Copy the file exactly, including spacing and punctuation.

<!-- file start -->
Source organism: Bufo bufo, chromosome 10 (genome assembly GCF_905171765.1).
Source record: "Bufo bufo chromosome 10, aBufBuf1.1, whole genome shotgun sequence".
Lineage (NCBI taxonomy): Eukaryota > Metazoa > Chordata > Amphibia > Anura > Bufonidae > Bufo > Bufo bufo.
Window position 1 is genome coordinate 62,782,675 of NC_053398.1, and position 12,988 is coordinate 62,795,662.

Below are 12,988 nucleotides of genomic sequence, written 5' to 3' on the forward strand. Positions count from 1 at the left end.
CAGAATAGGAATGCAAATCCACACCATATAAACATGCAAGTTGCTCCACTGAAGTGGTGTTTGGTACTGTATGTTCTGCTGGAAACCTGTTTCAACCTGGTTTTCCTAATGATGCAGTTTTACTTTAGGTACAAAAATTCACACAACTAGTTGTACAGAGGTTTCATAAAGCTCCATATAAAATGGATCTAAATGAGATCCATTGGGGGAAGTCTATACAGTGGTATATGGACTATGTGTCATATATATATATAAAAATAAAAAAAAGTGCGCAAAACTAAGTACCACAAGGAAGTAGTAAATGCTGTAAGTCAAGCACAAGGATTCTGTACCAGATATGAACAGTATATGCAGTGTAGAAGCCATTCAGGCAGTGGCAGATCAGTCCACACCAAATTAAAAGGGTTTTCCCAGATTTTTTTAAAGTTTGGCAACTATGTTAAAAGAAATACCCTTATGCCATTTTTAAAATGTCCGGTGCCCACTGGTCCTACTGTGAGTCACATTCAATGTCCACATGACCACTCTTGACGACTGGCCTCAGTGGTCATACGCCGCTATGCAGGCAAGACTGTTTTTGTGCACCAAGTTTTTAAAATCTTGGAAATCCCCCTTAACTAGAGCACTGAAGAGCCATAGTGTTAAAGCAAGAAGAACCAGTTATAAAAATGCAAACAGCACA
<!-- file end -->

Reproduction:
Source organism: Bufo bufo, chromosome 10 (genome assembly GCF_905171765.1).
Source record: "Bufo bufo chromosome 10, aBufBuf1.1, whole genome shotgun sequence".
Lineage (NCBI taxonomy): Eukaryota > Metazoa > Chordata > Amphibia > Anura > Bufonidae > Bufo > Bufo bufo.
Window position 1 is genome coordinate 62,782,675 of NC_053398.1, and position 12,988 is coordinate 62,795,662.

Below are 12,988 nucleotides of genomic sequence, written 5' to 3' on the forward strand. Positions count from 1 at the left end.
CAGAATAGGAATGCAAATCCACACCATATAAACATGCAAGTTGCTCCACTGAAGTGGTGTTTGGTACTGTATGTTCTGCTGGAAACCTGTTTCAACCTGGTTTTCCTAATGATGCAGTTTTACTTTAGGTACAAAAATTCACACAACTAGTTGTACAGAGGTTTCATAAAGCTCCATATAAAATGGATCTAAATGAGATCCATTGGGGGAAGTCTATACAGTGGTATATGGACTATGTGTCATATATATATATAAAAATAAAAAAAAGTGCGCAAAACTAAGTACCACAAGGAAGTAGTAAATGCTGTAAGTCAAGCACAAGGATTCTGTACCAGATATGAACAGTATATGCAGTGTAGAAGCCATTCAGGCAGTGGCAGATCAGTCCACACCAAATTAAAAGGGTTTTCCCAGATTTTTTTAAAGTTTGGCAACTATGTTAAAAGAAATACCCTTATGCCATTTTTAAAATGTCCGGTGCCCACTGGTCCTACTGTGAGTCACATTCAATGTCCACATGACCACTCTTGACGACTGGCCTCAGTGGTCATACGCCGCTATGCAGGCAAGACTGTTTTTGTGCACCAAGTTTTTAAAATCTTGGAAATCCCCCTTAACTAGAGCACTGAAGAGCCATAGTGTTAAAGCAAGAAGAACCAGTTATAAAAATGCAAACAGCACA